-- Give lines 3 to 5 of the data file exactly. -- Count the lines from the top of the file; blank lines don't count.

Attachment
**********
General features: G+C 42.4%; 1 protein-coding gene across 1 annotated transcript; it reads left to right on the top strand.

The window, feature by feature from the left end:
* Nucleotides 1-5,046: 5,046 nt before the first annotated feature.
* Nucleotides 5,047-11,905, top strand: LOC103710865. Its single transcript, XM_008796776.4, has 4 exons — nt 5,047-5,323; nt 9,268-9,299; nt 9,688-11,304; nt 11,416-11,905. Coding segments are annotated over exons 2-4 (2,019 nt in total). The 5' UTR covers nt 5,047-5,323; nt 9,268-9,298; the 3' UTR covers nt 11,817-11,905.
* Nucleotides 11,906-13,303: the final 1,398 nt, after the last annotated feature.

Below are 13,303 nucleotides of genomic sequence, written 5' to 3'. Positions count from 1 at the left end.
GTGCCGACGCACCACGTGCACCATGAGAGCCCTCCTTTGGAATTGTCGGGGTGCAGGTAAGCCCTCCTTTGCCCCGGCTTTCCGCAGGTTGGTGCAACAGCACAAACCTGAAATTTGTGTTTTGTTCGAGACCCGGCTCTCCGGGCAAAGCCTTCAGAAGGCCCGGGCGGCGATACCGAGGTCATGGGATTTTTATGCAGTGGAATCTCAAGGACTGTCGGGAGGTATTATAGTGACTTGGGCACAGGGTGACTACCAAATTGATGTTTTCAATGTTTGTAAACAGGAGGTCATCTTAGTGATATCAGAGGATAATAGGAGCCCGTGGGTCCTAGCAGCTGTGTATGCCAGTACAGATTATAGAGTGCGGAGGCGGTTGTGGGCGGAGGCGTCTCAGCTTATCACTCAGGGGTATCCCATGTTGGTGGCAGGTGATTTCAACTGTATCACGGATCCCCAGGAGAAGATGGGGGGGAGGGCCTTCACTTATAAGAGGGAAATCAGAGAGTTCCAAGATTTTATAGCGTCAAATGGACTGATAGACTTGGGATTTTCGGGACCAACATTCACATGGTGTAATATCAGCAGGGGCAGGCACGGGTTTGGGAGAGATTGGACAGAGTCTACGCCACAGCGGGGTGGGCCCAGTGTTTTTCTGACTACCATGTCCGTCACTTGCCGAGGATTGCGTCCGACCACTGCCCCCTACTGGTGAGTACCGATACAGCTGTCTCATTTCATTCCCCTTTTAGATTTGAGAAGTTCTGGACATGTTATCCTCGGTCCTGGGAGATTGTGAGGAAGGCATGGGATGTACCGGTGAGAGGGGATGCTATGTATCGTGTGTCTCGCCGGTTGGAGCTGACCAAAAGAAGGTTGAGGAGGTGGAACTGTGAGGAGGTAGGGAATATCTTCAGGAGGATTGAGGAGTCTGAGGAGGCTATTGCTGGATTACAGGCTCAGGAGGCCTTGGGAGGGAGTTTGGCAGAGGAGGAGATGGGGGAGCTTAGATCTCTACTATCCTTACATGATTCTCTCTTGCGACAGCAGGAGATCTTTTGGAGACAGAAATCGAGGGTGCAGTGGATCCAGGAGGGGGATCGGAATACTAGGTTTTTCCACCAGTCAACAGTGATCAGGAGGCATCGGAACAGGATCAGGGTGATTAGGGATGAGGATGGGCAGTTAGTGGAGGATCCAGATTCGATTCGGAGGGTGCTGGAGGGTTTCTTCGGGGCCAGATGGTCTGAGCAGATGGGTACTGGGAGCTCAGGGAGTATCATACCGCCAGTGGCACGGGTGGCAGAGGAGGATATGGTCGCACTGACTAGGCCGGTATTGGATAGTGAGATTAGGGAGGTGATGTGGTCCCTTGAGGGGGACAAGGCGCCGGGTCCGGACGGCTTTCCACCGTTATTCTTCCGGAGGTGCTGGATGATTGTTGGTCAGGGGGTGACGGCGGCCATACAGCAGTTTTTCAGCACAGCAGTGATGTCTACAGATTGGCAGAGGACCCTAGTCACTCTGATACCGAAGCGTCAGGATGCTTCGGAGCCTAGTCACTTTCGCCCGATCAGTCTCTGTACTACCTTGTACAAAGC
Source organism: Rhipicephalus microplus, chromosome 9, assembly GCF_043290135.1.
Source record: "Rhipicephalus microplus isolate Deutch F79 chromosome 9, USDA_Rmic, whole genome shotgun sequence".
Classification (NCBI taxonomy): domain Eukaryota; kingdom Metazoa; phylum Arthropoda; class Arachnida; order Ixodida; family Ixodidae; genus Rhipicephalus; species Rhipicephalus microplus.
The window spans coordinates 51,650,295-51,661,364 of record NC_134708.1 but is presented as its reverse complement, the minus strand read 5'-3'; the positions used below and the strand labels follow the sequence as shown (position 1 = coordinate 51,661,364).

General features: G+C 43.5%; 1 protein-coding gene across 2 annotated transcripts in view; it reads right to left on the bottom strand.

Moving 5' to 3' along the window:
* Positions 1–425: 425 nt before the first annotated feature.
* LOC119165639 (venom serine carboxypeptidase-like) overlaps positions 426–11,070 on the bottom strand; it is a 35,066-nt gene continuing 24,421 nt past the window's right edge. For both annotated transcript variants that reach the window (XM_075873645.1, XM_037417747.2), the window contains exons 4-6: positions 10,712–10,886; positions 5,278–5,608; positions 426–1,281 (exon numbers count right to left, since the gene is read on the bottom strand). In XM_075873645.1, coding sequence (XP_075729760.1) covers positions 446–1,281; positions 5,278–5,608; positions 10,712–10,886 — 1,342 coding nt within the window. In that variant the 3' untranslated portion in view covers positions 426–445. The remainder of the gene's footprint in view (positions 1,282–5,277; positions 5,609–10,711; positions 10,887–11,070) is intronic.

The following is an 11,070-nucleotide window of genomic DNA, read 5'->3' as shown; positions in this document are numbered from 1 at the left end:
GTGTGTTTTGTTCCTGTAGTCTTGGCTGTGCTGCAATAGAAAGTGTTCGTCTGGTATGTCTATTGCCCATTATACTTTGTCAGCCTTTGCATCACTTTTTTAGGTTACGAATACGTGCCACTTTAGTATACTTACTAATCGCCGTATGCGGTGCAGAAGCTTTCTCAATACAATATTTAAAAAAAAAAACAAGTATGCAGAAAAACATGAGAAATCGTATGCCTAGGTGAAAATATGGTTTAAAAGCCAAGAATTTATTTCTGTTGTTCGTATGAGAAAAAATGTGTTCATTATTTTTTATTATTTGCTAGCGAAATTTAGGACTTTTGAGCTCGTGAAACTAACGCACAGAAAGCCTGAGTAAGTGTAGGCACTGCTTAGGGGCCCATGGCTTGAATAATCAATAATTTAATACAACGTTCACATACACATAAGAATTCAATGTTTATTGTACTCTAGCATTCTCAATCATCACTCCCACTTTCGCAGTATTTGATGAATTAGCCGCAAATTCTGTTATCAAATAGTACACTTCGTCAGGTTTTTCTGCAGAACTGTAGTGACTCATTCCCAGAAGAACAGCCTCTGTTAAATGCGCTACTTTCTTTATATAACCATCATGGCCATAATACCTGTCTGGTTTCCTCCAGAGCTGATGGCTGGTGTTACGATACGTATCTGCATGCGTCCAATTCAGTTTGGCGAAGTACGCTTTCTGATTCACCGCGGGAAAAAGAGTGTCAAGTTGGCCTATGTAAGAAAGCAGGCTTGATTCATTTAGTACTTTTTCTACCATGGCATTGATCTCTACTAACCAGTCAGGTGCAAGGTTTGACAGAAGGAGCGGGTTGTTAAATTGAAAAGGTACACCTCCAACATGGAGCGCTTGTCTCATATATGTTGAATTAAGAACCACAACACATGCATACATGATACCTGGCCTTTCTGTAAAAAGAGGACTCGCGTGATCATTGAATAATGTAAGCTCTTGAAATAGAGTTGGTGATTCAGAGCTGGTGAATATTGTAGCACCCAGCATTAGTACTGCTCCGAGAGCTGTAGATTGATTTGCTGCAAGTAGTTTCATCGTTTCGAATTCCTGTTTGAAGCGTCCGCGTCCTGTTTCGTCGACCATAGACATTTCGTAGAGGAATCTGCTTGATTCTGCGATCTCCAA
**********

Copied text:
* Nucleotides 1-5,046: 5,046 nt before the first annotated feature.
* Nucleotides 5,047-11,905, top strand: LOC103710865. Its single transcript, XM_008796776.4, has 4 exons — nt 5,047-5,323; nt 9,268-9,299; nt 9,688-11,304; nt 11,416-11,905. Coding segments are annotated over exons 2-4 (2,019 nt in total). The 5' UTR covers nt 5,047-5,323; nt 9,268-9,298; the 3' UTR covers nt 11,817-11,905.
* Nucleotides 11,906-13,303: the final 1,398 nt, after the last annotated feature.